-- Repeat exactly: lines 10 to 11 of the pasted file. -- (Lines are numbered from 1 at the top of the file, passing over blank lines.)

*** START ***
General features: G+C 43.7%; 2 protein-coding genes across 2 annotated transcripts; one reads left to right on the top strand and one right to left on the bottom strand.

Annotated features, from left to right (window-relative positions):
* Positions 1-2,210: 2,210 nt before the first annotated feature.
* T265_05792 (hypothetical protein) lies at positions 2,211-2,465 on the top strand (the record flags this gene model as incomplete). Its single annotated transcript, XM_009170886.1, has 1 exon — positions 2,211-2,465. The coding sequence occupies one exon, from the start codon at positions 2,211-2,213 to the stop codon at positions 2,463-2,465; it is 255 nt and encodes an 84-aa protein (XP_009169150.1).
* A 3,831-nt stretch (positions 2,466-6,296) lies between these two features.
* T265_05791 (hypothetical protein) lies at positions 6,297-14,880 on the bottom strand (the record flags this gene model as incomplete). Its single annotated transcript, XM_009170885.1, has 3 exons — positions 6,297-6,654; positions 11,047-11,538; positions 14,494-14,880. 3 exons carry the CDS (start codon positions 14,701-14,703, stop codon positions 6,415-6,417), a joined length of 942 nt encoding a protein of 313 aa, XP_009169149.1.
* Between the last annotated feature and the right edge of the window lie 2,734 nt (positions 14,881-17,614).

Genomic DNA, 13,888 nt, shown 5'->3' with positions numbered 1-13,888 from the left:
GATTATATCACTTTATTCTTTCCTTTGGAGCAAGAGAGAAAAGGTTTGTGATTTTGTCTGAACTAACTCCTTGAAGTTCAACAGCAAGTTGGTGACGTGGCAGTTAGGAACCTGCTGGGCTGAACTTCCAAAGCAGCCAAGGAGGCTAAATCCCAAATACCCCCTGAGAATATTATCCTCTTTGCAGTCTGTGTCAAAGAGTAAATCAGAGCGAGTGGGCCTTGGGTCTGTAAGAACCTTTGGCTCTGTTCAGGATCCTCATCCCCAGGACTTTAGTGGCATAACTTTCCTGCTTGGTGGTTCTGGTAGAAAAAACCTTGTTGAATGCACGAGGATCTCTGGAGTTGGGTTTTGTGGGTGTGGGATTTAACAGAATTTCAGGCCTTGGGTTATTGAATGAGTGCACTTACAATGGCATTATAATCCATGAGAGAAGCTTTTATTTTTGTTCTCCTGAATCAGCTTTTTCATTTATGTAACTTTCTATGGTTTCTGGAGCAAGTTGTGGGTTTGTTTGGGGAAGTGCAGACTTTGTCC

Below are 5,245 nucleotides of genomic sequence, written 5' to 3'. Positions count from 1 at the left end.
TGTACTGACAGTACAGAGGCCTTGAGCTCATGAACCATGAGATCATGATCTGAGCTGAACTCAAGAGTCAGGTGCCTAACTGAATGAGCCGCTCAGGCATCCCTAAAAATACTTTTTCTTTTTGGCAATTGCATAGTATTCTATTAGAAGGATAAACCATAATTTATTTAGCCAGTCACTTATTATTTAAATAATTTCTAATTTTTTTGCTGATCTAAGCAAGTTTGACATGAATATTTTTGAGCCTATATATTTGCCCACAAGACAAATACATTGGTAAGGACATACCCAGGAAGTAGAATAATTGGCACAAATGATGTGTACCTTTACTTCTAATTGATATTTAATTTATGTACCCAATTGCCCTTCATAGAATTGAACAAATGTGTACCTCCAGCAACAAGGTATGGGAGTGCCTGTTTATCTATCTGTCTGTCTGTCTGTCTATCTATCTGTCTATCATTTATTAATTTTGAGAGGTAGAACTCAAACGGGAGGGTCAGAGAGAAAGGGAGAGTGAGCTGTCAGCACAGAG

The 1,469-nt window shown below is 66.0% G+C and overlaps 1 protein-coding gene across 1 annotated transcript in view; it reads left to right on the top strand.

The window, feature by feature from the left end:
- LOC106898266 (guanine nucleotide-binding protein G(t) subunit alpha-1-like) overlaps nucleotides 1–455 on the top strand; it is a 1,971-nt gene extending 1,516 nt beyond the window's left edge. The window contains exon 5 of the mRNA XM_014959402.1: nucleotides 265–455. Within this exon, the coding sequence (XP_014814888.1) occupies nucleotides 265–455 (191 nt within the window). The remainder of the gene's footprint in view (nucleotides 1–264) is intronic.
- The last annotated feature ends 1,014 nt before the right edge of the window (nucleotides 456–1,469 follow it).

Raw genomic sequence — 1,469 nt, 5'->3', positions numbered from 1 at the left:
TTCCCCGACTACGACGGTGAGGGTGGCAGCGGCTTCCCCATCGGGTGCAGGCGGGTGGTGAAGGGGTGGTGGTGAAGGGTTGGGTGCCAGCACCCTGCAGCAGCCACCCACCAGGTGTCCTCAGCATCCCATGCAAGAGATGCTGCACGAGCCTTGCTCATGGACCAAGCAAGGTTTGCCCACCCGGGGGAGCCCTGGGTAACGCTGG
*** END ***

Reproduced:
Below are 5,245 nucleotides of genomic sequence, written 5' to 3'. Positions count from 1 at the left end.
TGTACTGACAGTACAGAGGCCTTGAGCTCATGAACCATGAGATCATGATCTGAGCTGAACTCAAGAGTCAGGTGCCTAACTGAATGAGCCGCTCAGGCATCCCTAAAAATACTTTTTCTTTTTGGCAATTGCATAGTATTCTATTAGAAGGATAAACCATAATTTATTTAGCCAGTCACTTATTATTTAAATAATTTCTAATTTTTTTGCTGATCTAAGCAAGTTTGACATGAATATTTTTGAGCCTATATATTTGCCCACAAGACAAATACATTGGTAAGGACATACCCAGGAAGTAGAATAATTGGCACAAATGATGTGTACCTTTACTTCTAATTGATATTTAATTTATGTACCCAATTGCCCTTCATAGAATTGAACAAATGTGTACCTCCAGCAACAAGGTATGGGAGTGCCTGTTTATCTATCTGTCTGTCTGTCTGTCTATCTATCTGTCTATCATTTATTAATTTTGAGAGGTAGAACTCAAACGGGAGGGTCAGAGAGAAAGGGAGAGTGAGCTGTCAGCACAGAG